The Light Behind the World
Chapter 2: Touchstone

Copyright© 2010 by Sea-Life

My Father is Gerald Alan McKesson the Fourth, and I owe my not being Gerald Alan McKesson the fifth to a general tendency to disapprove of anything which 'Grandfather McKesson' proposed. Whenever my parents spoke of my grandfather they referred to him in that manner, and I could indeed hear the quote marks around the words as they spoke them.

Great-Grandfather McKesson was 'Bull' McKesson, and he, as was his father, were local legends and forces of nature in the region that included coastal North Carolina, having achieved the status of 'Captains of Industry' to hear Grandfather McKesson speak of it. And yes, once again there were unspoken but well understood quotes associated with that phrase as well.

The matter-antimatter nature of their relationship, Dad's and Grandfather McKesson's, reached its pinnacle when Dad announced after receiving his Master's Degree from UNC in Civil Engineering, that he intended to pursue his Doctorate in far off and presumably liberal and radical California. Never mind that the scholarship was to Cal Tech, nor that it would be in the "safe and conservative" community of Pasadena, California. It was far away from the comforts of the family estate on the banks of Chocowinity Bay. Away from Grandfather McKesson's manipulations and interference. Away from the pain of Grandma McKesson's passing, and as I heard from mom later, away from the attentions and expectations of Evangeline Shorritch and her kin, whose almost-as-wealthy family had agreed during Dad's youth that they would be a good match.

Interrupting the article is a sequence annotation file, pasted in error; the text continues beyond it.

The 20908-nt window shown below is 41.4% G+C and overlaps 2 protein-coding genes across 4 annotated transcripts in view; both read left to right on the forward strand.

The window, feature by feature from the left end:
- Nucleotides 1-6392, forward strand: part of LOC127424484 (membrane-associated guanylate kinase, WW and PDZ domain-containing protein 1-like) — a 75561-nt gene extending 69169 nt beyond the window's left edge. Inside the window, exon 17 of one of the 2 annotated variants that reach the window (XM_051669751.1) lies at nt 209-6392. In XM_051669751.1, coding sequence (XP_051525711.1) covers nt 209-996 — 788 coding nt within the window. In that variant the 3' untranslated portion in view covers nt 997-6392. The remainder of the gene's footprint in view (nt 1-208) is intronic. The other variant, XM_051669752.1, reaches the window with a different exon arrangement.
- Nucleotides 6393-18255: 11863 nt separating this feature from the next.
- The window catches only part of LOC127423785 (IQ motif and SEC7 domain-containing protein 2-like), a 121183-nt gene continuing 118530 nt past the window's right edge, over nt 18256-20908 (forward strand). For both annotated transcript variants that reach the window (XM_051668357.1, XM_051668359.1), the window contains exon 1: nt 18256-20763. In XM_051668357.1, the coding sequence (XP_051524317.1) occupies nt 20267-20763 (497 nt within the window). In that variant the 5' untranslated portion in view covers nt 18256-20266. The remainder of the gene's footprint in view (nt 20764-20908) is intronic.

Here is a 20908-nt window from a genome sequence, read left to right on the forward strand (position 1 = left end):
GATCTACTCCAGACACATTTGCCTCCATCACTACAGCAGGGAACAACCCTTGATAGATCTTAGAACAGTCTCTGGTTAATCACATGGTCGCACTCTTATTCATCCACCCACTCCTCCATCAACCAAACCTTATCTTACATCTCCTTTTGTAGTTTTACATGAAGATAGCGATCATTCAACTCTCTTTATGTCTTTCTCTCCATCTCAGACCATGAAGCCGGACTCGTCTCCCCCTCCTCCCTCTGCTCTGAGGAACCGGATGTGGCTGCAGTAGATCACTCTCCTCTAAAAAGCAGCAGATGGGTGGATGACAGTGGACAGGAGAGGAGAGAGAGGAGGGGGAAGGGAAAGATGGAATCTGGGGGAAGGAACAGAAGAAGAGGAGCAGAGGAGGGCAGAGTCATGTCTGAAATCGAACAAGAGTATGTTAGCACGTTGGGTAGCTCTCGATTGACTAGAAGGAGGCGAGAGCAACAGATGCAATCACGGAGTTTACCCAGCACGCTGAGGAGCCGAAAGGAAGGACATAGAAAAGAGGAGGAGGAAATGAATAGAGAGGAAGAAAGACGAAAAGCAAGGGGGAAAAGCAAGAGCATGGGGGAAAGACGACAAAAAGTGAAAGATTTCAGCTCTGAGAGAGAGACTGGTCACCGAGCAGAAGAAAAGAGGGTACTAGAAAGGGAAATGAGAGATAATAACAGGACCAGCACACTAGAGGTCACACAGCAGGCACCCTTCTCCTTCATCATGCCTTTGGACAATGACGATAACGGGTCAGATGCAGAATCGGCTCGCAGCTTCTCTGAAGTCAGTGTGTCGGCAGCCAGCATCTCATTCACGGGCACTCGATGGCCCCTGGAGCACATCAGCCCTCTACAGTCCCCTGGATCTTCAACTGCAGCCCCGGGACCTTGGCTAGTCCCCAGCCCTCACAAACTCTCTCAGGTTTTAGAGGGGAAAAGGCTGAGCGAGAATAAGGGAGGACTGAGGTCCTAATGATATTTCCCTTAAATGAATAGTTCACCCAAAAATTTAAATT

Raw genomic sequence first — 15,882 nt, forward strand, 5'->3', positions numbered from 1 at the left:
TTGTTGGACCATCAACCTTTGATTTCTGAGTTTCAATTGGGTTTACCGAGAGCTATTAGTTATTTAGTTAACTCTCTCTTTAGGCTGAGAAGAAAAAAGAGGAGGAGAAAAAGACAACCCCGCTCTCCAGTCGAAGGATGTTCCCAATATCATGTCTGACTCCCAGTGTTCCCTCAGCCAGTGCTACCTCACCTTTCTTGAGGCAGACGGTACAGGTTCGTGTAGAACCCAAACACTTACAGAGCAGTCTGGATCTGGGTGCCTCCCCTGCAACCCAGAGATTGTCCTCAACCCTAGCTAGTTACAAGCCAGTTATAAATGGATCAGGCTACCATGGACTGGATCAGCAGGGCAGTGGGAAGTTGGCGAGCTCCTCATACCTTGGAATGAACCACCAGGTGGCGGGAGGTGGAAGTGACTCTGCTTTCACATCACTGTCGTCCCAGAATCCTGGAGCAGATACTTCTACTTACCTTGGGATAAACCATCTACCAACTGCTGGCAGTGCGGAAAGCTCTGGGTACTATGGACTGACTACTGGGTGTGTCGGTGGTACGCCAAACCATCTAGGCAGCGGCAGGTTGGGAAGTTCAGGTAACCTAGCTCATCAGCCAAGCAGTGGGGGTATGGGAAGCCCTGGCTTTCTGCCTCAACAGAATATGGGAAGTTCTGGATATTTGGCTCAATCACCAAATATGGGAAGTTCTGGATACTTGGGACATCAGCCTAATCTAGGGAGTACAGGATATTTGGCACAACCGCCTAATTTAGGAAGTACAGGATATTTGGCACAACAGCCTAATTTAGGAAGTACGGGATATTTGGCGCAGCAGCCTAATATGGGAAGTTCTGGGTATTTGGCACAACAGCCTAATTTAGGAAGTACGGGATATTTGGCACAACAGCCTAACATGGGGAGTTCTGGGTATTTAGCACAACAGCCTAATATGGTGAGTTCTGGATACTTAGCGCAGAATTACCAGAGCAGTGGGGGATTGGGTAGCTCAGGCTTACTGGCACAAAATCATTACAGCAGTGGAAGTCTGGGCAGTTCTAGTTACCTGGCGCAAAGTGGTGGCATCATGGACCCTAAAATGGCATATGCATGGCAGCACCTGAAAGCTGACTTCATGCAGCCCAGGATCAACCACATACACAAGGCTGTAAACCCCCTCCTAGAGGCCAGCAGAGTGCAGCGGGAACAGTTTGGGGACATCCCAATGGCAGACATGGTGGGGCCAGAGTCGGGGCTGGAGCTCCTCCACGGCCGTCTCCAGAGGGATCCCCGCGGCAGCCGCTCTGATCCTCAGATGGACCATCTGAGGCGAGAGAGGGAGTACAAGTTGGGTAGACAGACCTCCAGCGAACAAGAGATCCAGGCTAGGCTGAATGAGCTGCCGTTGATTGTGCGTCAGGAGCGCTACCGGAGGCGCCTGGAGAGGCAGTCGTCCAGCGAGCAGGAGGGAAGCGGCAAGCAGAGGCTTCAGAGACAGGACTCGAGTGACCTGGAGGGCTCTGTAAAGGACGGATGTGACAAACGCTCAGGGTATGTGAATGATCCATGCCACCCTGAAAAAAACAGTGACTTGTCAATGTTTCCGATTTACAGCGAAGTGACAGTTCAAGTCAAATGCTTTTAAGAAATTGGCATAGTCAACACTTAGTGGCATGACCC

I remember Dad telling me that the only good things which came of being raised on Chocowinity Bay, was a love for sailing, which he had learned from an Uncle, and the memories of being able to tell his Dad with a straight face, on his tenth birthday that when he grew up he was going to be an important person and go live in Washington. The joy in that memory apparently was the fact that the town just a few miles northeast of Chocowinity on US Highway 17 was Washington, North Carolina, and to the best of my Dad's knowledge, Grandfather McKesson never got the joke.

When Dad got home that evening, he showed me where his 'stash of fool's gold' was, on a high shelf in his study, and led me down to the cellar and dug out an old canvas bag which contained the tools he'd bought. The brief but deep obsession with gold prospecting my father experienced ten years ago had left me in good shape. His book collection was extensive, covering the gamut of prospector how-to's and local maps clear on up to geologic and mineralogy texts. But equally as important, was a seemingly complete and mint condition set of rock hammers, picks, shovels, and sample containers of various sizes. I was set indeed, and only a little study, and a little toil remained, and I would manage the transformation into the rock hound I had represented myself as to the lovely Ginny.

 
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